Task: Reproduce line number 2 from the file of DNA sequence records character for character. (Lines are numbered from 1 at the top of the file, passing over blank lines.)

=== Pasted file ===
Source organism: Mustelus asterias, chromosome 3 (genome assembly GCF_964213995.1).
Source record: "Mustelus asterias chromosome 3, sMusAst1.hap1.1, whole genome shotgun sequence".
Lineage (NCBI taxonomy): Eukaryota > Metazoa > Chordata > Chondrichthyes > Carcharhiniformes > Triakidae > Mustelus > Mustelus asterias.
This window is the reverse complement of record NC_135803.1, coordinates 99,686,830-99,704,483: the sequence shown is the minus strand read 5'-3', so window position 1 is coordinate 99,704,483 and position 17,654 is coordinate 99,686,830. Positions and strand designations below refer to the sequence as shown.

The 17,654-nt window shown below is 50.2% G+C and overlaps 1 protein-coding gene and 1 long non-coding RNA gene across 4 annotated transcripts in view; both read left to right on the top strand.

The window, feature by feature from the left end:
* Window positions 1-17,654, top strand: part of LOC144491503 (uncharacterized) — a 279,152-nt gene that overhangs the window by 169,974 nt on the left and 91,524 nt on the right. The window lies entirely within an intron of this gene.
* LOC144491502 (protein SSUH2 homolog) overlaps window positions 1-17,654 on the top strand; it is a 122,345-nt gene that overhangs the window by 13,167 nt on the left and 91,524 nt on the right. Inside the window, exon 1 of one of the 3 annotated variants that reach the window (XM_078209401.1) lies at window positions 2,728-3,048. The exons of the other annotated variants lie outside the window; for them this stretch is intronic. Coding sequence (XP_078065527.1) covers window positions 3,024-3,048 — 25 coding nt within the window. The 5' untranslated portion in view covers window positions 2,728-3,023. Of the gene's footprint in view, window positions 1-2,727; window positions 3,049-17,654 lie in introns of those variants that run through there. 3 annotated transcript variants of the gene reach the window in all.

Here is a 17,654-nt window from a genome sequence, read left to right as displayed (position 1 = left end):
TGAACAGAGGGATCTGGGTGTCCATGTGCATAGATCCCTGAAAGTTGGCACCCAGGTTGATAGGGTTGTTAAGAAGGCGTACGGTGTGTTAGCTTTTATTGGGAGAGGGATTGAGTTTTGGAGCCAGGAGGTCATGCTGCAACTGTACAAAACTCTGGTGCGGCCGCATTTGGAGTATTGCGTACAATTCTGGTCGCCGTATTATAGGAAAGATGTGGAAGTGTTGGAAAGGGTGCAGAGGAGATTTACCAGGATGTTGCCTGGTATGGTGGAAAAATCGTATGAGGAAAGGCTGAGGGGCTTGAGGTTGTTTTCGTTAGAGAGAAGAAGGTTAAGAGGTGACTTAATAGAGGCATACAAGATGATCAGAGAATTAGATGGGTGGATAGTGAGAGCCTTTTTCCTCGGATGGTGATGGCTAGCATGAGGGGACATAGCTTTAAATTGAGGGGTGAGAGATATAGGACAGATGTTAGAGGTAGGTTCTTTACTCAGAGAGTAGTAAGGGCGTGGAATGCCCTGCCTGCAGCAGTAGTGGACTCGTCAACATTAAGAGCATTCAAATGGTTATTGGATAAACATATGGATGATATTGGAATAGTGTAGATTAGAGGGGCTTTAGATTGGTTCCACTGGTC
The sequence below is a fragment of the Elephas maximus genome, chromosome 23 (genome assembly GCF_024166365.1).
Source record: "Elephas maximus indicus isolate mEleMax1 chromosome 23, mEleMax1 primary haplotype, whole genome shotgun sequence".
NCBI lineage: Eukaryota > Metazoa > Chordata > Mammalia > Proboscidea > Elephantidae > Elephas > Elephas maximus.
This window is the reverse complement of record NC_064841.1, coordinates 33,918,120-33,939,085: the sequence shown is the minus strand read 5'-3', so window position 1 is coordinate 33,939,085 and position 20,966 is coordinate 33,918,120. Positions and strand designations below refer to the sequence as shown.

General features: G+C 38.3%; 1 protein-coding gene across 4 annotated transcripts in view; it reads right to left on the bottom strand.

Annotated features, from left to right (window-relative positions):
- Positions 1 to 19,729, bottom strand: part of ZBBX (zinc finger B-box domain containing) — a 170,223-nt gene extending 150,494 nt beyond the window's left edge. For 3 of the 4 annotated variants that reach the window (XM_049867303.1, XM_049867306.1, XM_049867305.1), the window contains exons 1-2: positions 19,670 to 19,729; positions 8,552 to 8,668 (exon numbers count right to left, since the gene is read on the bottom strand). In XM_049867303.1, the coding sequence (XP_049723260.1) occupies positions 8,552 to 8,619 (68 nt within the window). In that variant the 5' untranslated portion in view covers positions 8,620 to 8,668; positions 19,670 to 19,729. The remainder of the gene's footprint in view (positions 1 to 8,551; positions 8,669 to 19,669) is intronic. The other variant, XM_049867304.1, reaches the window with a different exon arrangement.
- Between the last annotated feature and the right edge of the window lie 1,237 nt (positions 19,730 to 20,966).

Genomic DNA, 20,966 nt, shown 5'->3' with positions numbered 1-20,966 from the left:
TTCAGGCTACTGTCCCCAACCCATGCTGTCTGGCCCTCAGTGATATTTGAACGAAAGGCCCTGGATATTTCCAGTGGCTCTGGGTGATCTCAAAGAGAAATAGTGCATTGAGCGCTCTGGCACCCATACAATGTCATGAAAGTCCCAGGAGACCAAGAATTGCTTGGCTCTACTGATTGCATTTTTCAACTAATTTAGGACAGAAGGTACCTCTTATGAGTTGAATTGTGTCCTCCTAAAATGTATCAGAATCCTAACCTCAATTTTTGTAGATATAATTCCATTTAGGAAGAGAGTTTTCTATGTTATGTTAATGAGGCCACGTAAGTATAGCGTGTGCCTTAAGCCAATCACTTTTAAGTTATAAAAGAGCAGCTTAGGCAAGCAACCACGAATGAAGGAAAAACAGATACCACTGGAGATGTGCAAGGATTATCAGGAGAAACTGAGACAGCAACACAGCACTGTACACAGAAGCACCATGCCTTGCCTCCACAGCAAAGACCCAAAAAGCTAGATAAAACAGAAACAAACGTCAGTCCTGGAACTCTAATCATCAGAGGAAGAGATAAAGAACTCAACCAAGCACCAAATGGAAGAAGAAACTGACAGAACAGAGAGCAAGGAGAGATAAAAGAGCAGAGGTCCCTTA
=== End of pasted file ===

Source record: "Mustelus asterias chromosome 3, sMusAst1.hap1.1, whole genome shotgun sequence".